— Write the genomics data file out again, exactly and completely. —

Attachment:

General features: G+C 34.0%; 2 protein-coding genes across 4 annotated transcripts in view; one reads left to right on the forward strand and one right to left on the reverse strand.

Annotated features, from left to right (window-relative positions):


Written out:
General features: G+C 34.0%; 2 protein-coding genes across 4 annotated transcripts in view; one reads left to right on the forward strand and one right to left on the reverse strand.

Annotated features, from left to right (window-relative positions):